I asked Karl if the worst of this trip is behind him or is the worst still to come. He responded: “You don’t really know, but as far as the planning goes, the most challenging sections of this journey are over. The real physical challenges and the real crux of it all were crossing the Bering Strait. That was the one that everybody told me couldn’t be done. No one had walked from the United States to Russia. The goal of some freak Brit thinking that he could walk all the way up from Chile to Alaska and then cross on ice into Russia was outrageous to fathom.
“It’s that notorious because you have a 57-mile line of sight. You can actually see the mountains of Russia from the coast of Alaska. It’s notorious because the Bering Strait is something that is never settled. It’s never like a sheet of ice that you can walk across. It’s crushed ice that’s constantly on the move. So one half of the Bering Strait is Russian south, the other is Russian north, and it switches, and there are lots of local currents. If the wind is up, then the ice is moving, and it’s incredibly dangerous. The ice sheets meet and crash, then start folding up on top of each other; constantly splitting. It’s the nightmare in which you simply die.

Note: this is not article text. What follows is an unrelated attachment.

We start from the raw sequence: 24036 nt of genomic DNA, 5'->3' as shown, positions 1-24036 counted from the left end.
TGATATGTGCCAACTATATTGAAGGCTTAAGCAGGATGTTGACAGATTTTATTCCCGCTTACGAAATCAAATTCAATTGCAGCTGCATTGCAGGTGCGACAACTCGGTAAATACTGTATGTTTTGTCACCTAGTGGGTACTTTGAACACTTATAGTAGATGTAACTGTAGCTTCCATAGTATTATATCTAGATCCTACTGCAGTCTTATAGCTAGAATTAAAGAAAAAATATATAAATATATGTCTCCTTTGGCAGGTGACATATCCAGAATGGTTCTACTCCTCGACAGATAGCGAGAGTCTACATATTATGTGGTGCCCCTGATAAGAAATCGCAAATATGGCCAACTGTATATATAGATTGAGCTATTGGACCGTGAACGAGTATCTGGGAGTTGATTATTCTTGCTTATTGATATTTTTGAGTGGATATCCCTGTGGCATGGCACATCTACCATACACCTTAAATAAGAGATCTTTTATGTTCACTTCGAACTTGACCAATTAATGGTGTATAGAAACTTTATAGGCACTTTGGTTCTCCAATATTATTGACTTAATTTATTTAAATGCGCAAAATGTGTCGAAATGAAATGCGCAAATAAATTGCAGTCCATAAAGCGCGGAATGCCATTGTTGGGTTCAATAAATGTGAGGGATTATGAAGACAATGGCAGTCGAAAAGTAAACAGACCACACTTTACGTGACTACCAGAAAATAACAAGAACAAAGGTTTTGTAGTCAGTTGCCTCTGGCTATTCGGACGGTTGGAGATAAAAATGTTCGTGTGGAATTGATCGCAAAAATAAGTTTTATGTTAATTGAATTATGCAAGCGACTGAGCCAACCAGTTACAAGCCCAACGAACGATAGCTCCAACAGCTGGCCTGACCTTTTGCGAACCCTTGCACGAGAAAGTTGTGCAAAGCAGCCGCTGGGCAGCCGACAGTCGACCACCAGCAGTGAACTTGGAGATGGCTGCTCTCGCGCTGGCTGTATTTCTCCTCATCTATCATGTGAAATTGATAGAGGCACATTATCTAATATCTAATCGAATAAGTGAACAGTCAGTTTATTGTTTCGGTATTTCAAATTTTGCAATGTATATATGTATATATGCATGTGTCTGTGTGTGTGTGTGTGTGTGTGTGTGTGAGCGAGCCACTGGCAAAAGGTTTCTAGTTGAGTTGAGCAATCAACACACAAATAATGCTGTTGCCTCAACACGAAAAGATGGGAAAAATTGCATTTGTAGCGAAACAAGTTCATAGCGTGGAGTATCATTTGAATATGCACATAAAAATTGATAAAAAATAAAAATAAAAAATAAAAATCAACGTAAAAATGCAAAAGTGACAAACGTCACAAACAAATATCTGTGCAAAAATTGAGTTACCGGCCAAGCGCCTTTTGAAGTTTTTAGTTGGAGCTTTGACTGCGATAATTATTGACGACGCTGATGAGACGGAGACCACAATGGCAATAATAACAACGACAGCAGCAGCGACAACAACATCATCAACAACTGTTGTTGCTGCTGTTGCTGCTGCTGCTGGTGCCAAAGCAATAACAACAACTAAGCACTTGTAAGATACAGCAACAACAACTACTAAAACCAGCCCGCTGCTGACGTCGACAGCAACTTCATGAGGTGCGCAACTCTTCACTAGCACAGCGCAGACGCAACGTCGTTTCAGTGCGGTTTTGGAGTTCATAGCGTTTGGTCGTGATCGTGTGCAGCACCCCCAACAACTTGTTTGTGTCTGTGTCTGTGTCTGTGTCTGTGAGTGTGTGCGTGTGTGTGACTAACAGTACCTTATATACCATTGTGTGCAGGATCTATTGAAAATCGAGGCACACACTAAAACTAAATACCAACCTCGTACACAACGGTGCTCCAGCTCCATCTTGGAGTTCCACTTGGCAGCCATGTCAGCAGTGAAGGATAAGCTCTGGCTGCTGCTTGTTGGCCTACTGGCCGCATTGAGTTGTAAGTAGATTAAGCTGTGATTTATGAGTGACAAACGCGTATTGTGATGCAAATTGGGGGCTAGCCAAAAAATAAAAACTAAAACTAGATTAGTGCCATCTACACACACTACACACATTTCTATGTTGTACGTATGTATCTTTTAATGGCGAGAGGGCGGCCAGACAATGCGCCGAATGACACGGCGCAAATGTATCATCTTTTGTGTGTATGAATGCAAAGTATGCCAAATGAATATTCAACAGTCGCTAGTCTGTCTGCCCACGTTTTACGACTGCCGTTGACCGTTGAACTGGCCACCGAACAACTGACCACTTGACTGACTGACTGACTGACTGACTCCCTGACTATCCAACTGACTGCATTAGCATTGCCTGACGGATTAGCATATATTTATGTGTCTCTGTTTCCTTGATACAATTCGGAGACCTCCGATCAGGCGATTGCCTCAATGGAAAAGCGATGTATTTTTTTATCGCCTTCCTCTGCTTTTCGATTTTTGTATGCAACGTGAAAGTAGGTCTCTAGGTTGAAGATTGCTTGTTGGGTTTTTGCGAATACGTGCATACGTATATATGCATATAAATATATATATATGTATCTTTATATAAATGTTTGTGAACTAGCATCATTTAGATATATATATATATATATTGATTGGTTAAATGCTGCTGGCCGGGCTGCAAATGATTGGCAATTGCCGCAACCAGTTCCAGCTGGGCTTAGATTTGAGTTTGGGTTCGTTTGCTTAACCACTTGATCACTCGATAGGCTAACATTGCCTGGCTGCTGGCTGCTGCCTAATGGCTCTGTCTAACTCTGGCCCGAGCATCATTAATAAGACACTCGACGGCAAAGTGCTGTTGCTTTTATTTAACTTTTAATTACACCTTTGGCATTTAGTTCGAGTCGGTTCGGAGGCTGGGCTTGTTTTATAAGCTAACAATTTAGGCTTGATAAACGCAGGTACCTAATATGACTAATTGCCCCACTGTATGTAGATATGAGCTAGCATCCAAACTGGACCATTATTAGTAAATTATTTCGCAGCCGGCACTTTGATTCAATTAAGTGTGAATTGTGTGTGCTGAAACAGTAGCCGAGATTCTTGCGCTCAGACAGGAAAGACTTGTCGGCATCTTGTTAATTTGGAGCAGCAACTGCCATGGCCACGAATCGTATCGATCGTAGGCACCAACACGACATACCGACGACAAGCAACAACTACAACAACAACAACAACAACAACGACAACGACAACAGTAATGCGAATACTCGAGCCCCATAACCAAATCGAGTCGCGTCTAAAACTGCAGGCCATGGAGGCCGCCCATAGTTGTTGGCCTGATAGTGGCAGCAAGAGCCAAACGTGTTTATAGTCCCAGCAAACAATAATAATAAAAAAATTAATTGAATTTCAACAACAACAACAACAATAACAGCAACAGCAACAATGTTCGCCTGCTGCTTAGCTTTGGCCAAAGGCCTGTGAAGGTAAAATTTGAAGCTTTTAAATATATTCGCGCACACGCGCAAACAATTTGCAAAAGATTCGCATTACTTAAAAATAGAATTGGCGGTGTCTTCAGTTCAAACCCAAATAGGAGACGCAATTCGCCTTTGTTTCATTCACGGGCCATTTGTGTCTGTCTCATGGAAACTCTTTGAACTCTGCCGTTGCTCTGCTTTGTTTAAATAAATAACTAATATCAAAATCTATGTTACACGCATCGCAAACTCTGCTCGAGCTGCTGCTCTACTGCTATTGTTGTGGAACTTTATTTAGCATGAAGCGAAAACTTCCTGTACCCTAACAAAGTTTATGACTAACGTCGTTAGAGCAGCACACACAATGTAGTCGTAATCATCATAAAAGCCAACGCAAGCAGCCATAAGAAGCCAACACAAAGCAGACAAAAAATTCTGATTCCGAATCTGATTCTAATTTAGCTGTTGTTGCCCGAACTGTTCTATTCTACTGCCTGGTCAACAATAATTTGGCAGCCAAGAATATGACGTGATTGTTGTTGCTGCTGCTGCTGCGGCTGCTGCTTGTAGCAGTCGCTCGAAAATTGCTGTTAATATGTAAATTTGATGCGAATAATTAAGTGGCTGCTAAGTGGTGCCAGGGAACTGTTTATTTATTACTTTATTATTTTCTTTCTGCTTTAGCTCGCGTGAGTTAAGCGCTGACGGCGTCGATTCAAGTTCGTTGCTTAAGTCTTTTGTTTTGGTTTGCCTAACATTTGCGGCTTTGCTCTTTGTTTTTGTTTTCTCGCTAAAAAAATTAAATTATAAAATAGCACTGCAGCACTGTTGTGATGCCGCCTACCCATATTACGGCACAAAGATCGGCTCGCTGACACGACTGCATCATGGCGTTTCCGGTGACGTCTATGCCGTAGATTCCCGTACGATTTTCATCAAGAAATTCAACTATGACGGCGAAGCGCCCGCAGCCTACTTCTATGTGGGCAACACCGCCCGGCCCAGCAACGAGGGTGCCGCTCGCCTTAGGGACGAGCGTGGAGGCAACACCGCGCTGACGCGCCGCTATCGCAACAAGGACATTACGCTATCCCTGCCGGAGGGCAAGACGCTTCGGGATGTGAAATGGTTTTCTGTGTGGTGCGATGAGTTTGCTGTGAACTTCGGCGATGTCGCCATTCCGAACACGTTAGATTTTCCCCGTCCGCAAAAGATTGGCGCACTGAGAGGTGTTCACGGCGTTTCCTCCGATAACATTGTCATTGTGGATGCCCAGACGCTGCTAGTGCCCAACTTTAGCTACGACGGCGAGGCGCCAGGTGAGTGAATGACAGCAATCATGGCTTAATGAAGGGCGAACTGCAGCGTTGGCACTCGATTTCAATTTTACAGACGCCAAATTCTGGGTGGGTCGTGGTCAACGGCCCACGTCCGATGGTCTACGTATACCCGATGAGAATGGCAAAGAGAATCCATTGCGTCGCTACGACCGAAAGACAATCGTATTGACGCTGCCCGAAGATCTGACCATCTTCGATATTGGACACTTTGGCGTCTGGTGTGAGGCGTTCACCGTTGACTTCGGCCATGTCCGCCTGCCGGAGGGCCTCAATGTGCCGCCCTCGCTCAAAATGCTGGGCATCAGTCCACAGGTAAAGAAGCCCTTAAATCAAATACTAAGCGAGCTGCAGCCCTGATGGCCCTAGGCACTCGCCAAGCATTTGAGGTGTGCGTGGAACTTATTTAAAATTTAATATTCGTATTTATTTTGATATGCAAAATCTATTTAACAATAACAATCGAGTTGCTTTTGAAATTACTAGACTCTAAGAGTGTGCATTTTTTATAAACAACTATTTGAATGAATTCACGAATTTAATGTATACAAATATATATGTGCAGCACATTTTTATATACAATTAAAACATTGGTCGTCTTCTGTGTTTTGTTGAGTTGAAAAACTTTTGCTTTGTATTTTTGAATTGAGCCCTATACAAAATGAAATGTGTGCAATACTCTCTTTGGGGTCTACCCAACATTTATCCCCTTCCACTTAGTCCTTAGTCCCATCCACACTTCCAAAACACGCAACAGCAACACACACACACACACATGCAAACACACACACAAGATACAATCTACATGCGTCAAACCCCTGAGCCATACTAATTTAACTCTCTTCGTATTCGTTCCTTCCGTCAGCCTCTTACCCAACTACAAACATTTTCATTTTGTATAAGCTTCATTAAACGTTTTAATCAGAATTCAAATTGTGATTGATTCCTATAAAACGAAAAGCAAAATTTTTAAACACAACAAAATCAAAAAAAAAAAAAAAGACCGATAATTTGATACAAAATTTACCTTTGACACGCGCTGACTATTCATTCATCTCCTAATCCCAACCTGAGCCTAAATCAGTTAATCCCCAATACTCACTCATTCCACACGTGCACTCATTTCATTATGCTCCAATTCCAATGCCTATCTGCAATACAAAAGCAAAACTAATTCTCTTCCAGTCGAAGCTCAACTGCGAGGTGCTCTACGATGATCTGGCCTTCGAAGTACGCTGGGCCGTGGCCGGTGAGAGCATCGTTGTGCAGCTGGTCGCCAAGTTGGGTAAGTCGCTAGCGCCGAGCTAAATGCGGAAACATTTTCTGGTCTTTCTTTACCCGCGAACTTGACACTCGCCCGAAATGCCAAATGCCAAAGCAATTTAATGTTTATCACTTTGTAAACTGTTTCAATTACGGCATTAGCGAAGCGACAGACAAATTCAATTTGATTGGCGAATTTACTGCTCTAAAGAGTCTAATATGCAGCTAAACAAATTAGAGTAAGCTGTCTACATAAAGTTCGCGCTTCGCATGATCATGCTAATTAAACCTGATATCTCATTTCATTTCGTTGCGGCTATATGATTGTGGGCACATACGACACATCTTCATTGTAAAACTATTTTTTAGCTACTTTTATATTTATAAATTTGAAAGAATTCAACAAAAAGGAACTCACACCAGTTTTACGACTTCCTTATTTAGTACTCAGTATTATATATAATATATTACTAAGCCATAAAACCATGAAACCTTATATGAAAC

“You can’t walk it; you have to slush it and paddle it and swim it. Nobody has ever completed it, and some have nearly died trying. There’s a golden window of opportunity during March, when the lighting and weather conditions are at their best. The ice is at its maximum extent before it starts to melt. That’s the only time to do it. When I stepped onto the ice, I was occupied with one single thought: ‘How do I get off this thing and stay alive?’ I was really concerned that I would never be able to make any second attempt. I went out there meaning business, but, honest to God, I did not think it was going to happen the first time. I thought we were going to bounce off this thing like a brick wall and work out a strategy and understand how it works, then make it. But to make it first time; absolutely amazing.